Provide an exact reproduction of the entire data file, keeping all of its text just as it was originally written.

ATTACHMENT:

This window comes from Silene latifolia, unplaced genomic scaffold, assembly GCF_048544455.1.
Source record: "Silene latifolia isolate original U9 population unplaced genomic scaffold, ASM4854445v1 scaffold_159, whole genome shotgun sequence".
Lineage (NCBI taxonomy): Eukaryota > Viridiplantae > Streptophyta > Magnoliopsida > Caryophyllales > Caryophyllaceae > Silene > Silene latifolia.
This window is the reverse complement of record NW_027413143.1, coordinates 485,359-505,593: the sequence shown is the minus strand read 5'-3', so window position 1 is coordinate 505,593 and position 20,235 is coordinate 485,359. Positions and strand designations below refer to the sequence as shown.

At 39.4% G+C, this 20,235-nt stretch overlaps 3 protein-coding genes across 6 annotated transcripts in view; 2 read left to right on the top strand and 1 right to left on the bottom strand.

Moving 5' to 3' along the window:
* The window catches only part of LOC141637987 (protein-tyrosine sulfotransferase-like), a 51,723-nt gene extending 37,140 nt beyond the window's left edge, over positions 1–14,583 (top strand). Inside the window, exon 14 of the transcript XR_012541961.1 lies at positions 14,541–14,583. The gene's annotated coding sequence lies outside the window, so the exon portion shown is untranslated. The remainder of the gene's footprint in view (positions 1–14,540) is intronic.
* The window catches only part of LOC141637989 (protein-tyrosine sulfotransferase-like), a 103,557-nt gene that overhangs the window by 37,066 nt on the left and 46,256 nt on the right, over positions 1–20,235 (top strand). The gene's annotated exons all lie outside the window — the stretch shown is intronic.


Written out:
This window comes from Silene latifolia, unplaced genomic scaffold, assembly GCF_048544455.1.
Source record: "Silene latifolia isolate original U9 population unplaced genomic scaffold, ASM4854445v1 scaffold_159, whole genome shotgun sequence".
Lineage (NCBI taxonomy): Eukaryota > Viridiplantae > Streptophyta > Magnoliopsida > Caryophyllales > Caryophyllaceae > Silene > Silene latifolia.
This window is the reverse complement of record NW_027413143.1, coordinates 485,359-505,593: the sequence shown is the minus strand read 5'-3', so window position 1 is coordinate 505,593 and position 20,235 is coordinate 485,359. Positions and strand designations below refer to the sequence as shown.

At 39.4% G+C, this 20,235-nt stretch overlaps 3 protein-coding genes across 6 annotated transcripts in view; 2 read left to right on the top strand and 1 right to left on the bottom strand.

Moving 5' to 3' along the window:
* The window catches only part of LOC141637987 (protein-tyrosine sulfotransferase-like), a 51,723-nt gene extending 37,140 nt beyond the window's left edge, over positions 1–14,583 (top strand). Inside the window, exon 14 of the transcript XR_012541961.1 lies at positions 14,541–14,583. The gene's annotated coding sequence lies outside the window, so the exon portion shown is untranslated. The remainder of the gene's footprint in view (positions 1–14,540) is intronic.
* The window catches only part of LOC141637989 (protein-tyrosine sulfotransferase-like), a 103,557-nt gene that overhangs the window by 37,066 nt on the left and 46,256 nt on the right, over positions 1–20,235 (top strand). The gene's annotated exons all lie outside the window — the stretch shown is intronic.